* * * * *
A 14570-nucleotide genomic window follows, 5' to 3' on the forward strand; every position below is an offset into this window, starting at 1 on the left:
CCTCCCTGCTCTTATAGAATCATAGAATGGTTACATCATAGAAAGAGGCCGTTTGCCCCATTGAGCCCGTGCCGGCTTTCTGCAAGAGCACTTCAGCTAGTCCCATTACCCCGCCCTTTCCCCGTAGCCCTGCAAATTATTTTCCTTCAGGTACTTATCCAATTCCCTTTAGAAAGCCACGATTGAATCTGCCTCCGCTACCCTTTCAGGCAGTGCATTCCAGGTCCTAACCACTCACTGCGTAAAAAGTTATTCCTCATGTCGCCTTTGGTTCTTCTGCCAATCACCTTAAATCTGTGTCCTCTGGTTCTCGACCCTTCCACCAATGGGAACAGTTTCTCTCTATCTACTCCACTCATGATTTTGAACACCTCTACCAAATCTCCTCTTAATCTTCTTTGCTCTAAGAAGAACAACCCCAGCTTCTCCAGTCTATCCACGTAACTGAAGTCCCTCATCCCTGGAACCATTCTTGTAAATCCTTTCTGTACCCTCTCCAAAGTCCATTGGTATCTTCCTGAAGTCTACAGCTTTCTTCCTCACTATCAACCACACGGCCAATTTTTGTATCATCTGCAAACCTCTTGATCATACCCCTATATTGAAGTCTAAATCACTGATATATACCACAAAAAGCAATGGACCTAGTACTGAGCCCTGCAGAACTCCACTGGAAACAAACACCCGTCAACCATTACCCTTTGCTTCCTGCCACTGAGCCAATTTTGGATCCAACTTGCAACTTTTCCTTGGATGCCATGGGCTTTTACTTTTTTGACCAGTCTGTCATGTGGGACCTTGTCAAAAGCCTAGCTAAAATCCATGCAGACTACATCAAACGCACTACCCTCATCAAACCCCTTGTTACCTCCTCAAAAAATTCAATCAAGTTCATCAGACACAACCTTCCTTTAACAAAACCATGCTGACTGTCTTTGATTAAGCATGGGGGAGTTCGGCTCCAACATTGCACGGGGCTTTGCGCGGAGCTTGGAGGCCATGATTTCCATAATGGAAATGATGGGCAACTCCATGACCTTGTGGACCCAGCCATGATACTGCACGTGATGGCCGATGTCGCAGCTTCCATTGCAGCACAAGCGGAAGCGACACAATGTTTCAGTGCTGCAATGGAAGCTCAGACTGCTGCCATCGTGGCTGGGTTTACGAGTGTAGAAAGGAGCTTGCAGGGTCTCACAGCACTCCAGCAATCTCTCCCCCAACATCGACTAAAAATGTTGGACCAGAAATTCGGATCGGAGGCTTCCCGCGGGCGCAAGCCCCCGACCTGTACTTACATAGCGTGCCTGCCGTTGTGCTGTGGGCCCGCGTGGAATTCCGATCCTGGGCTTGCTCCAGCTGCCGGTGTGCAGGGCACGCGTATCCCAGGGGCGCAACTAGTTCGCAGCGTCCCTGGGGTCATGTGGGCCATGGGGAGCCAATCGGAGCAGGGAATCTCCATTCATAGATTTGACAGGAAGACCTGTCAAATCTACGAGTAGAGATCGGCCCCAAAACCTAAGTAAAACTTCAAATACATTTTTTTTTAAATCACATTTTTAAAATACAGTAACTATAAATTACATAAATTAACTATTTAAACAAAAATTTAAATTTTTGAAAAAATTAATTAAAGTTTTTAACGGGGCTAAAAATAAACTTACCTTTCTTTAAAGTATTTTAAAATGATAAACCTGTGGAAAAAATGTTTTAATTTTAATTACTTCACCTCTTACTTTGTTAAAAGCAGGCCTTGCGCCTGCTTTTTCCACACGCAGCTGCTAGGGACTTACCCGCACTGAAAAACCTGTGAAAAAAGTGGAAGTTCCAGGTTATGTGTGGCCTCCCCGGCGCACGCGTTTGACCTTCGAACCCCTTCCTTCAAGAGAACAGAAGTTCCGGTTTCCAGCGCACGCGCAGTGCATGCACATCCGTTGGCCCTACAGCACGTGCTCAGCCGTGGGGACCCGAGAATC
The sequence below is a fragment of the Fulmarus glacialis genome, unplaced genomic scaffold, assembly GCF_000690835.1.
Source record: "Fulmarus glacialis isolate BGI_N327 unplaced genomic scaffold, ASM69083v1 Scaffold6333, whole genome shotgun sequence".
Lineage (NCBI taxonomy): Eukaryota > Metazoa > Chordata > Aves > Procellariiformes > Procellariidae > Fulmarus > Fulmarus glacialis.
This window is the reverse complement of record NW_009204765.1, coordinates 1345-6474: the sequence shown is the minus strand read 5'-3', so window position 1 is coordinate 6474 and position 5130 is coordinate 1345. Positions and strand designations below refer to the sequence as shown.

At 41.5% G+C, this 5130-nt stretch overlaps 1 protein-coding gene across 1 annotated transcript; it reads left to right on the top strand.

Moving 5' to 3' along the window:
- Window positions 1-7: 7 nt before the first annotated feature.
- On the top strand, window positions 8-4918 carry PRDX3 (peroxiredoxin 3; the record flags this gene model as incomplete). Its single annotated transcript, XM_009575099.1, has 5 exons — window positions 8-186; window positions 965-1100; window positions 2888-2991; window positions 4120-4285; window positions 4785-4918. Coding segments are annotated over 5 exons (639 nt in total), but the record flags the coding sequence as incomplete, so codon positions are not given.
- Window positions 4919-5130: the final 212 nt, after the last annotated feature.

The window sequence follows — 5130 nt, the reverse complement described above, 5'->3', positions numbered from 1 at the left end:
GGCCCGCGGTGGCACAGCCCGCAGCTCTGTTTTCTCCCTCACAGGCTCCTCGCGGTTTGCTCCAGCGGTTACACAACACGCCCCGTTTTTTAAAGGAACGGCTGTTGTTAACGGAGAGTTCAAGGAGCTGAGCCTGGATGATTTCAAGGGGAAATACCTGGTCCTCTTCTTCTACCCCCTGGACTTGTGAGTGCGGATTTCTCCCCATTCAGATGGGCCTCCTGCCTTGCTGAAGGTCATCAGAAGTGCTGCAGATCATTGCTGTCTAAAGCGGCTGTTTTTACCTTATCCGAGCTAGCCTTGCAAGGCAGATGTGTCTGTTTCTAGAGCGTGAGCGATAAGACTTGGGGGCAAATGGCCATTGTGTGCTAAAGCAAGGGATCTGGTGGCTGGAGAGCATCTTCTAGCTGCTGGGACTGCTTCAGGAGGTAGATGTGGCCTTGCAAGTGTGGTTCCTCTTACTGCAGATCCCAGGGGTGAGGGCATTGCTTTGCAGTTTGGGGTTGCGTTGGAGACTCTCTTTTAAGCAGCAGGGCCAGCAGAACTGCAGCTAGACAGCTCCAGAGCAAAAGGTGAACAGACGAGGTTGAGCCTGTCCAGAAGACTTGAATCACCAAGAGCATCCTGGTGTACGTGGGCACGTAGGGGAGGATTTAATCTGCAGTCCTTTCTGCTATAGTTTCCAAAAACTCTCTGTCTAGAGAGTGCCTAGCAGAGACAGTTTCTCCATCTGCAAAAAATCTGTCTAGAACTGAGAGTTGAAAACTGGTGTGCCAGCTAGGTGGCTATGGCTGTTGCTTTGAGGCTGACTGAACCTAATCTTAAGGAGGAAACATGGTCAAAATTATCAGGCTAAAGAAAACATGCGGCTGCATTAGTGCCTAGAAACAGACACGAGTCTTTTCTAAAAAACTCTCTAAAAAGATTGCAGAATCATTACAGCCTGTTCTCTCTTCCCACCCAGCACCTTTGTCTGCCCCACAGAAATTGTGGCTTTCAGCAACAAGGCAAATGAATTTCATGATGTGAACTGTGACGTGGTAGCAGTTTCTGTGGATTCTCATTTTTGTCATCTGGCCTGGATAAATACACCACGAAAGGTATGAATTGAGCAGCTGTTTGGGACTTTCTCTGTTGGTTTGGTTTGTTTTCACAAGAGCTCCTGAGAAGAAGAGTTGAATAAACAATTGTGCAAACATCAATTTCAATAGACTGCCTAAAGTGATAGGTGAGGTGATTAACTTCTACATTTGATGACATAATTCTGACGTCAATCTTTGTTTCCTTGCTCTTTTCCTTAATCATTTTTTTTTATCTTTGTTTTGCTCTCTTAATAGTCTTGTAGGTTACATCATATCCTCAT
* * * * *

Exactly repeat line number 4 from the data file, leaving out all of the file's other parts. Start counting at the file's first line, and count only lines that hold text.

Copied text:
Source record: "Fulmarus glacialis isolate BGI_N327 unplaced genomic scaffold, ASM69083v1 Scaffold6333, whole genome shotgun sequence".